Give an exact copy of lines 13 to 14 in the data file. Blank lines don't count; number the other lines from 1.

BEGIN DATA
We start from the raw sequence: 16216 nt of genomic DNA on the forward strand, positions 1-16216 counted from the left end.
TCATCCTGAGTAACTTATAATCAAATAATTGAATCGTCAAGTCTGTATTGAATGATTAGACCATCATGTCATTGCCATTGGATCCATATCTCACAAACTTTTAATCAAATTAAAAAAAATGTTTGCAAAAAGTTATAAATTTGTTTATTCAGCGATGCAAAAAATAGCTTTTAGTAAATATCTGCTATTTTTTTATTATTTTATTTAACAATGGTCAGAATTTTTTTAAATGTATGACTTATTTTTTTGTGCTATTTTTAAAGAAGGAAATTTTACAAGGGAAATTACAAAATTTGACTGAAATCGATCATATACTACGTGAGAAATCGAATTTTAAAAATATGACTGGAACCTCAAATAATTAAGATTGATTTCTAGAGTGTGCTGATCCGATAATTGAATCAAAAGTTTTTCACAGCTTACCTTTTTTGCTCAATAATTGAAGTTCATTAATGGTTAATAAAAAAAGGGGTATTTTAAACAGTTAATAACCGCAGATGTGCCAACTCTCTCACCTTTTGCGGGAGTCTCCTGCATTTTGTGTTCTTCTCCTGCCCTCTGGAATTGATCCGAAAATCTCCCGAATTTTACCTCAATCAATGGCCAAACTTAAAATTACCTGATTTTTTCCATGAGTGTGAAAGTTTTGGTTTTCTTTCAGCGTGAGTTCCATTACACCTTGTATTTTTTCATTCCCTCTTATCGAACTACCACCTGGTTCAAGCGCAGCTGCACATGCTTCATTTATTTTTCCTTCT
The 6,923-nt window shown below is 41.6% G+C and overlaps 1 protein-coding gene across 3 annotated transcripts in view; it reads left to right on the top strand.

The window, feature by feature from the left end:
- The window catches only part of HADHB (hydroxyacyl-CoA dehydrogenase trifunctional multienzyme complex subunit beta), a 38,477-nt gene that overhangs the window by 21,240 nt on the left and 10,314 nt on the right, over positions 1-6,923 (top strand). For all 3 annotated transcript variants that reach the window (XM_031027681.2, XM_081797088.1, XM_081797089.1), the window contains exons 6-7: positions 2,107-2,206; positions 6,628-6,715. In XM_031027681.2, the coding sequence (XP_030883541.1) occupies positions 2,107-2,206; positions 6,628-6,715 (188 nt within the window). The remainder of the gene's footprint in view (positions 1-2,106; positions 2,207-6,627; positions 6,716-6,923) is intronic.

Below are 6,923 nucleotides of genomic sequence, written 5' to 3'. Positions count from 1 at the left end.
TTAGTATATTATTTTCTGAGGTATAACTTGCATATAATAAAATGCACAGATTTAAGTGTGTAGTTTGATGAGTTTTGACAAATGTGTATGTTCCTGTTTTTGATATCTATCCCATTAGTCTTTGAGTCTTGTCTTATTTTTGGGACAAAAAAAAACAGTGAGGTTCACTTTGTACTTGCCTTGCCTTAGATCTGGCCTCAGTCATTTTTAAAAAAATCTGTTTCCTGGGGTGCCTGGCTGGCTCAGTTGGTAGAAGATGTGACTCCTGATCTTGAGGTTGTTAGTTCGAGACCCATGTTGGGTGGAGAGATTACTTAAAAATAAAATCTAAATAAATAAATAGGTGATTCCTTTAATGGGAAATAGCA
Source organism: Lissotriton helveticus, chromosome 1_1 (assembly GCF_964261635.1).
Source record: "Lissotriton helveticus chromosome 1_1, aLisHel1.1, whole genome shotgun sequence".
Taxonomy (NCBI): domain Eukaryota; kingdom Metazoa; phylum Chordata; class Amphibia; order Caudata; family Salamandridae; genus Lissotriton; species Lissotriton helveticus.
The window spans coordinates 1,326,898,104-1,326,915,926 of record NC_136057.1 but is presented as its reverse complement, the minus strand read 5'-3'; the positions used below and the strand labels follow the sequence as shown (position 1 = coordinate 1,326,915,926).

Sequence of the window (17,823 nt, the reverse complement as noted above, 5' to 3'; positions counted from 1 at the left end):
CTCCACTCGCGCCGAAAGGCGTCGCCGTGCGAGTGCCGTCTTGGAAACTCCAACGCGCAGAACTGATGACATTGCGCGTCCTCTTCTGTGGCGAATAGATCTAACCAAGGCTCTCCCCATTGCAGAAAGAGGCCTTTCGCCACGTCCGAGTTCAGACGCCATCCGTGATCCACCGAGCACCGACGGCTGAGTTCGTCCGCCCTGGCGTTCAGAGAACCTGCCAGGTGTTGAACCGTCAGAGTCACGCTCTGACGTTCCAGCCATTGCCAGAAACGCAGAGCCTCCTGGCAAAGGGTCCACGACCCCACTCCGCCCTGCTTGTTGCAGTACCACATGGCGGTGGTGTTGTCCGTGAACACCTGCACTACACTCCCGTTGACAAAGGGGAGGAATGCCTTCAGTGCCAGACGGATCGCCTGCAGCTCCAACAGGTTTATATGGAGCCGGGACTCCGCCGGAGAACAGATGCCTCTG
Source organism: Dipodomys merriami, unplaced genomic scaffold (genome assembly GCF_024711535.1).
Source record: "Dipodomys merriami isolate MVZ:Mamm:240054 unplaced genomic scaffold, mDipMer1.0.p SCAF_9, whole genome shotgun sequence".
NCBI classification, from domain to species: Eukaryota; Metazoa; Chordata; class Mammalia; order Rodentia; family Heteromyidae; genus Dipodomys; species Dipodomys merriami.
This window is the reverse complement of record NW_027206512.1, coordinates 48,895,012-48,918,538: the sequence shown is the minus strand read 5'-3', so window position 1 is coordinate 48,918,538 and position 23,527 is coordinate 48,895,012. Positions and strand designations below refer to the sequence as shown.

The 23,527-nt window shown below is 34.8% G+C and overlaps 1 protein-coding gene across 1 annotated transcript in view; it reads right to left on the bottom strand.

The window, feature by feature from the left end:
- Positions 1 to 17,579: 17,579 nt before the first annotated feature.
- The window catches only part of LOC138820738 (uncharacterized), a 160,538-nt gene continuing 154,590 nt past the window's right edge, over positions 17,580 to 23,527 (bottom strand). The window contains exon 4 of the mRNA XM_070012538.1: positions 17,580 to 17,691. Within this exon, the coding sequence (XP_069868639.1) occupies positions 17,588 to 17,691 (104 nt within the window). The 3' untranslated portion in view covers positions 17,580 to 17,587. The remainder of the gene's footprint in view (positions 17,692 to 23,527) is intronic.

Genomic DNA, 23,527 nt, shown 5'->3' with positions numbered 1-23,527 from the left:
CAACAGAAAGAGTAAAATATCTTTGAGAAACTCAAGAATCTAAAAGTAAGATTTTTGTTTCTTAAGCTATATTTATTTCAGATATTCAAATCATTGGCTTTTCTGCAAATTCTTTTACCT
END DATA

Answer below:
CTCCACTCGCGCCGAAAGGCGTCGCCGTGCGAGTGCCGTCTTGGAAACTCCAACGCGCAGAACTGATGACATTGCGCGTCCTCTTCTGTGGCGAATAGATCTAACCAAGGCTCTCCCCATTGCAGAAAGAGGCCTTTCGCCACGTCCGAGTTCAGACGCCATCCGTGATCCACCGAGCACCGACGGCTGAGTTCGTCCGCCCTGGCGTTCAGAGAACCTGCCAGGTGTTGAACCGTCAGAGTCACGCTCTGACGTTCCAGCCATTGCCAGAAACGCAGAGCCTCCTGGCAAAGGGTCCACGACCCCACTCCGCCCTGCTTGTTGCAGTACCACATGGCGGTGGTGTTGTCCGTGAACACCTGCACTACACTCCCGTTGACAAAGGGGAGGAATGCCTTCAGTGCCAGACGGATCGCCTGCAGCTCCAACAGGTTTATATGGAGCCGGGACTCCGCCGGAGAACAGATGCCTCTG
Source organism: Dipodomys merriami, unplaced genomic scaffold (genome assembly GCF_024711535.1).